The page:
Intel + Iron.io: Event-driven Job Processing for Anyone’s Data Center
Iron.io is leveraging SNAP as the way to understand the landscape of the data center, to better land workers on hardware that provides the most advantageous instruction sets, from crypto to FPGA to a vector instruction set accelerator.
My previous post, Distinguished Microservices: It’s in the Behavior, made a comparison between two types of microservices – real-time requests (“app-centric”) and background processes (“job-centric”). As a follow up, I wanted to take a deeper look at job-centric microservices as they set the stage for a new development paradigm — serverless computing.
Of course, this doesn’t mean we’re getting rid of the data center in any form or fashion — it simply means that we’re entering a world where developers never have to think about provisioning or managing infrastructure resources to power workloads at any scale. This is done by decoupling backend jobs as independent microservices that run through an automated workflow when a predetermined event occurs. For the developer, it’s a serverless experience.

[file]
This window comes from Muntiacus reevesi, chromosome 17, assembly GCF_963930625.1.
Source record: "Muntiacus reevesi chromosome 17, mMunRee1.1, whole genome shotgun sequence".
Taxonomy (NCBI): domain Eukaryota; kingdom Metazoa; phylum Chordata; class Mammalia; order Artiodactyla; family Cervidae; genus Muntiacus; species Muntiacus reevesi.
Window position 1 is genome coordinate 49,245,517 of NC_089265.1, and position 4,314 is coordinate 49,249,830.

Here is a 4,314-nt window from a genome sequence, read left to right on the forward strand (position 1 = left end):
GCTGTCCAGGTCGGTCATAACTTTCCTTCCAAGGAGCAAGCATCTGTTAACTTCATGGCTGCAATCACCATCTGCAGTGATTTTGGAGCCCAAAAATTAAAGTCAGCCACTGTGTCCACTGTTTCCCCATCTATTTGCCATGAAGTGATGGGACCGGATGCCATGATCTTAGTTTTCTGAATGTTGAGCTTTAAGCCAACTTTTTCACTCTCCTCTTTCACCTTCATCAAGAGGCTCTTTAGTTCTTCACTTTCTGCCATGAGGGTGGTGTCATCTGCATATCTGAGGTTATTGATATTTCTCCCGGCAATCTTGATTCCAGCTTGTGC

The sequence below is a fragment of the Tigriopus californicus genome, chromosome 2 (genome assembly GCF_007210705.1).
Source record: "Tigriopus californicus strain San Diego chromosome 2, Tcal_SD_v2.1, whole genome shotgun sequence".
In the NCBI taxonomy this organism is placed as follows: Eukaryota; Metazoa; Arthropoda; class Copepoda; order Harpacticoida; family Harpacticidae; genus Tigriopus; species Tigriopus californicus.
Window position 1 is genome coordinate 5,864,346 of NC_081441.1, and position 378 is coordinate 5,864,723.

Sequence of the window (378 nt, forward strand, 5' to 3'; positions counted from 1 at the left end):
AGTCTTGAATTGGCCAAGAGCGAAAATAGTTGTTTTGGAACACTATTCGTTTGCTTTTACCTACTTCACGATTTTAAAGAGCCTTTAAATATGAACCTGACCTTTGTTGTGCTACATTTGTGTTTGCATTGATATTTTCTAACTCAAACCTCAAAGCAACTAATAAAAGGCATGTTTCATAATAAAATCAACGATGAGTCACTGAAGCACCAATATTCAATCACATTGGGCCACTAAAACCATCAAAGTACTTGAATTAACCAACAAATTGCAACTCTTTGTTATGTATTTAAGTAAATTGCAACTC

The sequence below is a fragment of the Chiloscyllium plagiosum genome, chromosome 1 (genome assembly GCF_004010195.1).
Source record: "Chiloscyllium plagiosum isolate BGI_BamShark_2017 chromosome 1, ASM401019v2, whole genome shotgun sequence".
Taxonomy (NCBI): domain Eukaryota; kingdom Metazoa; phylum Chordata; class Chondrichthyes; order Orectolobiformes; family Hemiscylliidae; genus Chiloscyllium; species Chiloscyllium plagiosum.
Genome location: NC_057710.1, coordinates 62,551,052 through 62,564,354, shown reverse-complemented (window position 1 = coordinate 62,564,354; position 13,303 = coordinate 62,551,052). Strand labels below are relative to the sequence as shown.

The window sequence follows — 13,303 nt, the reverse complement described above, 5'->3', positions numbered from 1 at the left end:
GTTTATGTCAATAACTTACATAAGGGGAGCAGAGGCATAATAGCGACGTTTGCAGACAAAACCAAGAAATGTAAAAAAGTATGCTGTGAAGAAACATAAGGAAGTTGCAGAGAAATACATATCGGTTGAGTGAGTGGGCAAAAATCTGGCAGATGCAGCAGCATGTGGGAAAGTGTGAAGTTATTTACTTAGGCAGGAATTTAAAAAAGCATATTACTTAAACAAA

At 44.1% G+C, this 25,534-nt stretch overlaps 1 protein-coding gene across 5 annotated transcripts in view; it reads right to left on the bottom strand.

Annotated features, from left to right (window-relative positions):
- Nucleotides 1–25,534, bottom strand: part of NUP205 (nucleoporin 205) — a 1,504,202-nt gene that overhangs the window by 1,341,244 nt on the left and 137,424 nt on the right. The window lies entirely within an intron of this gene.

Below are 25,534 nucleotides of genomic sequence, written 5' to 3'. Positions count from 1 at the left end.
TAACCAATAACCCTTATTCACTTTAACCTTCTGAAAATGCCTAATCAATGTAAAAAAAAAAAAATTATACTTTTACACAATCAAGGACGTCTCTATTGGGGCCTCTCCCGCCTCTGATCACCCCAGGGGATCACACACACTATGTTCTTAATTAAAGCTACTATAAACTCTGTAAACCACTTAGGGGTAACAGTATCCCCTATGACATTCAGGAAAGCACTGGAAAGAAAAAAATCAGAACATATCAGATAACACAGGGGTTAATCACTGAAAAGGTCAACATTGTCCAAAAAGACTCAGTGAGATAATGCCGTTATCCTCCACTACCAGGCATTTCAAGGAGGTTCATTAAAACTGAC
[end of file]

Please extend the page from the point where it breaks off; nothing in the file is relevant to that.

Microservices is more than just an academic topic. It was born out of the challenges from running distributed applications at scale; enabled by recent advancements in cloud native technologies. What started as a hot topic between developers, operators, and architects alike, is now catching on within the enterprise because of what the shift in culture promises — the ability to deliver software quickly, effectively, and continuously. In today’s fast-paced and ever-changing landscape, that is more than just desirable; it’s required to stay competitive.
Culture shifts alone are not enough to make a real impact, so organizations embarking down this path must also examine what it actually means for the inner workings of their processes and systems. Dealing with immutable infrastructure and composable services at scale means investing in operational changes. While containers and their surrounding tools provide the building blocks through an independent, portable, and consistent workflow and runtime, there’s more to it than simply “build, ship, run.”